The History of English
Wardja Press, 03 դեկ, 2007 թ. - 232 էջ
The History of English: A Linguistic Introduction is for anyone interested in the history of the English language. While leading the reader through the pre-history of English, through Germanic times, Old English, Middle English, Early Modern English, and Modern English, the book also introduces the reader to concepts in theoretical and historical linguistics. It includes authentic texts from each period of the language, from Beowulf to the King James Bible. This book is a great introduction to the field of linguistics for anyone interested in language!
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Middle English Orthography
Middle English Grammar
Early Modern English
Old High German
Old Low Franconian
Old English Grammar
Early Modern English Orthography
Early Modern English Phonetics and Phonology
Early Modern English Grammar
Modern English Phonetics and Phonology
Modern English Grammar
The Future of English
Future English Phonetics and Phonology
Future English Grammar
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adjective alphabet became called century Chaucer declension definite article dialects diphthongs Dutch Early Modern English England eventually example forms French Future English gender Germanic daughter languages Germanic languages gōdan Gothic grammatical grammatical gender Greek Grimm’s Law guage hæv hīe Indo-European infinitive inflectional endings king Latin letter linguist lish long vowels masculine meaning Middle English Middle English period Modern German modern-day noun Old English Old Frisian Old High German Old Low Franconian Old Norse Old Saxon original Past Participle past tense periphrastic person plural person singular personal pronouns Phonetics Present Participle Present Preterite pronounced reconstructed rhotacism Sample Texts schwa sentence Shakespeare shows simply sing sound change Spanish speakers of English spoken subjunctive syllable thematic third person thou tion versus voiced voiceless Vowel Shift vowel sounds weak verbs West Germanic West Germanic language word written þū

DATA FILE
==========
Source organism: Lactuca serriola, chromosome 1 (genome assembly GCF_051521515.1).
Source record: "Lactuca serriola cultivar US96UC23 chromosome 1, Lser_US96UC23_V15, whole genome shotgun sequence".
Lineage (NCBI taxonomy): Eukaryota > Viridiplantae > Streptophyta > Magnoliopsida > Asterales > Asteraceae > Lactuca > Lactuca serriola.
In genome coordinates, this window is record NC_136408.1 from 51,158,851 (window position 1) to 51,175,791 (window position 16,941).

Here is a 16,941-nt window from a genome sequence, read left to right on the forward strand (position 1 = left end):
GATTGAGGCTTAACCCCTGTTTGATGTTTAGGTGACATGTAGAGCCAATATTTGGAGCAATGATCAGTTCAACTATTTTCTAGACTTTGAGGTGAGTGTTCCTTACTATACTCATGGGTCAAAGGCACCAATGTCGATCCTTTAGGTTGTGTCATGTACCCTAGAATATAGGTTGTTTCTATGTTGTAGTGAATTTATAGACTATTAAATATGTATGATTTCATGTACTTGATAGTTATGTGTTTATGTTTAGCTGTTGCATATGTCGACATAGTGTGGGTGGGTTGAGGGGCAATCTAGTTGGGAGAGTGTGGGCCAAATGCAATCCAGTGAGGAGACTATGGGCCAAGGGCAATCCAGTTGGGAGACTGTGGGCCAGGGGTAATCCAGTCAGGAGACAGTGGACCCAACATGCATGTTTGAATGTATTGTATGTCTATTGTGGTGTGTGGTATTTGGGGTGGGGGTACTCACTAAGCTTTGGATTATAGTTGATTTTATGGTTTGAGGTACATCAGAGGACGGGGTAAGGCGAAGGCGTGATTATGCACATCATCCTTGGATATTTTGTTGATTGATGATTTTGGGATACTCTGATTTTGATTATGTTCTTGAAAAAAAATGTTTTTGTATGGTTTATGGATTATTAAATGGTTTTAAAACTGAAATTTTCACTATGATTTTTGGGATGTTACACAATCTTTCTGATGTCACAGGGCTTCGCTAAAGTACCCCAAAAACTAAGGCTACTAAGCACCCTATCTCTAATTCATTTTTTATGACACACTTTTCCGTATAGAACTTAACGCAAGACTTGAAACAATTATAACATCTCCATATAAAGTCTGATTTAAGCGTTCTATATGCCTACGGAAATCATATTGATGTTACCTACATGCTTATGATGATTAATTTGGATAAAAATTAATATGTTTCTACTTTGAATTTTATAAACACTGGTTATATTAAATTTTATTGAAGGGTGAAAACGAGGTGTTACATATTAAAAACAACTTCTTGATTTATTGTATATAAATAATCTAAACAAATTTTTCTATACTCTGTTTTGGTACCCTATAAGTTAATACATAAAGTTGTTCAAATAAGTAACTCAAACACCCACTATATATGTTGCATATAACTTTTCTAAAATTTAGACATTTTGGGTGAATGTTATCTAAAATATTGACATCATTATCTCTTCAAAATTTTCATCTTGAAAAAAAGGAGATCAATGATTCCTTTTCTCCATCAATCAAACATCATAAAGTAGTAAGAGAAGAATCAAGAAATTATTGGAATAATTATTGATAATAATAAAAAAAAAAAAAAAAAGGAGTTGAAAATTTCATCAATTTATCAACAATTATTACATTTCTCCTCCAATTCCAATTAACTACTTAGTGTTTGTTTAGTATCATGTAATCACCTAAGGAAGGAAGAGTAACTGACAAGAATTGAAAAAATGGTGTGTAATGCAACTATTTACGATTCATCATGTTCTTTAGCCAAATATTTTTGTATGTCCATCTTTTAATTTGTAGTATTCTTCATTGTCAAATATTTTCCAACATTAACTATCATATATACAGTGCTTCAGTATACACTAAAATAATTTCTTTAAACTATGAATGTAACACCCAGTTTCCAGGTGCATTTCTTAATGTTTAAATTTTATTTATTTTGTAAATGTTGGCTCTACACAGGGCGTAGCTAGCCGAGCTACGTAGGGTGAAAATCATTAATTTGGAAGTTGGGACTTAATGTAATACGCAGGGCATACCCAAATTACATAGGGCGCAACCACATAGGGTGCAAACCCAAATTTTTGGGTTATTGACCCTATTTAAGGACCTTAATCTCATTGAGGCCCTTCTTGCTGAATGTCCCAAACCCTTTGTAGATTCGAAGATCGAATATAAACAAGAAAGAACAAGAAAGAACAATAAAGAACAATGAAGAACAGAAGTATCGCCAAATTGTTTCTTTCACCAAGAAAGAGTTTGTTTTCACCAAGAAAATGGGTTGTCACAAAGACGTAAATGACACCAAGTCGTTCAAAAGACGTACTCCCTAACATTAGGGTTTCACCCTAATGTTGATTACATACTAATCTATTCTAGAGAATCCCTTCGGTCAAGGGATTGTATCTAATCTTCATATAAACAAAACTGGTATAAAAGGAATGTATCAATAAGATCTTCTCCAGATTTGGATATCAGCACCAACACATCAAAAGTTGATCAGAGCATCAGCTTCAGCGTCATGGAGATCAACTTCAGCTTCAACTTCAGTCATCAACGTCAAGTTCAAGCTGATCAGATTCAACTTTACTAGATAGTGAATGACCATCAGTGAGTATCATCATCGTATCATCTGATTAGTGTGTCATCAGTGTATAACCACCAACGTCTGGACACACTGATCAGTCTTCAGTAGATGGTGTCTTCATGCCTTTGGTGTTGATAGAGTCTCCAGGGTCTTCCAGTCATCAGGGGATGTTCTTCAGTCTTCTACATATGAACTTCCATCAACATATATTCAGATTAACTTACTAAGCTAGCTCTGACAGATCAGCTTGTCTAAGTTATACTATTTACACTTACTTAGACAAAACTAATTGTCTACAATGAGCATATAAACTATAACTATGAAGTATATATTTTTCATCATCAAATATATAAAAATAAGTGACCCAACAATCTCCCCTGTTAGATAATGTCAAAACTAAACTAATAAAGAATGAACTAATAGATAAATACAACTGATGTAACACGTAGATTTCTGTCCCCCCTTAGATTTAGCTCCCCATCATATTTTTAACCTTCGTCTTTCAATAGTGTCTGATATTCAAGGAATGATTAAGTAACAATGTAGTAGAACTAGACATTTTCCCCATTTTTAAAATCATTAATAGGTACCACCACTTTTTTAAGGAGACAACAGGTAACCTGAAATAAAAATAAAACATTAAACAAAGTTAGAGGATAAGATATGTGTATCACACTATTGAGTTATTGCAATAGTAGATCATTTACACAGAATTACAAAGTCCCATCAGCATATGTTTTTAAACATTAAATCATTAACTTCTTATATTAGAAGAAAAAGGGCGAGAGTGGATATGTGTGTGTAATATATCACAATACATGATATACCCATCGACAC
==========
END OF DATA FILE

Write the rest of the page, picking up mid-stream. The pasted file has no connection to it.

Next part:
Էջ 163 - OF MAN'S first disobedience, and the fruit Of that forbidden tree whose mortal taste Brought death into the World, and all our woe, With loss of Eden, till one greater Man Restore us, and regain the blissful seat, Sing, Heavenly Muse...
Էջ 160 - Montague? it is nor hand, nor foot, Nor arm, nor face, nor any other part Belonging to a man. O, be some other name! What's in a name? that which we call a rose By any other name would smell as sweet; So Romeo would, were he not Romeo call'd, Retain that dear perfection which he owes Without that title. Romeo, doff thy name, And for that name which is no part of thee Take all myself.
Էջ 5 - The Sanskrit language, whatever be its antiquity, is of a wonderful structure; more perfect than the Greek, more copious than the Latin, and more exquisitely refined than either, yet bearing to both of them a stronger affinity, both in the roots of verbs and in the forms of grammar, than could possibly have been produced by accident; so strong indeed, that no philologer could examine them all three, without believing them to have sprung from some common source, which, perhaps, no longer exists...
Էջ 3 - Therefore is the name of it called Babel ; because the Lord did there confound the language of all the earth: and from thence did the Lord scatter them abroad upon the face of all the earth.
Էջ 162 - In the beginning God created the heaven and the earth. 2 And the earth was without form, and void ; and darkness was upon the face of the deep, And the spirit of God moved upon the face of the waters. 3 And God said, Let there be light ; and there was light. 4 And God saw the light, that it was good : and God divided the light from the darkness.
Էջ 160 - O, speak again, bright angel! for thou art As glorious to this night, being o'er my head, As is a winged messenger of heaven Unto the white-upturned wondering eyes Of mortals that fall back to gaze on him, When he bestrides the lazy-pacing clouds And sails upon the bosom of the air.
Էջ 162 - And God said, Let there be lights in the firmament of the heaven to divide the day from the night; and let them be for signs, and for seasons, and for days, and years: And let them be for lights in the firmament of the heaven to give light upon the earth: and it was so. And God made two great lights; the greater light to rule the day, and the lesser light to rule the night: he made the stars also.
Էջ 163 - And chiefly Thou. O Spirit, that dost prefer Before all temples the upright heart and pure, Instruct me, for Thou know'st; Thou from the first Wast present, and, with mighty wings outspread. Dove-like sat'st brooding on the vast Abyss, And mad'st it pregnant: what in me is dark Illumine, what is low raise and support; That, to the highth of this great argument, I may assert Eternal Providence, And justify the ways of God to men.
Էջ 162 - And God said, Let there be a firmament in the midst of the waters, and let it divide the waters from the waters. 7 And God made the firmament, and divided the waters which were under the firmament from the waters which were above the firmament: and it was so. 8 And God called the firmament Heaven. And the evening and the morning were the second day.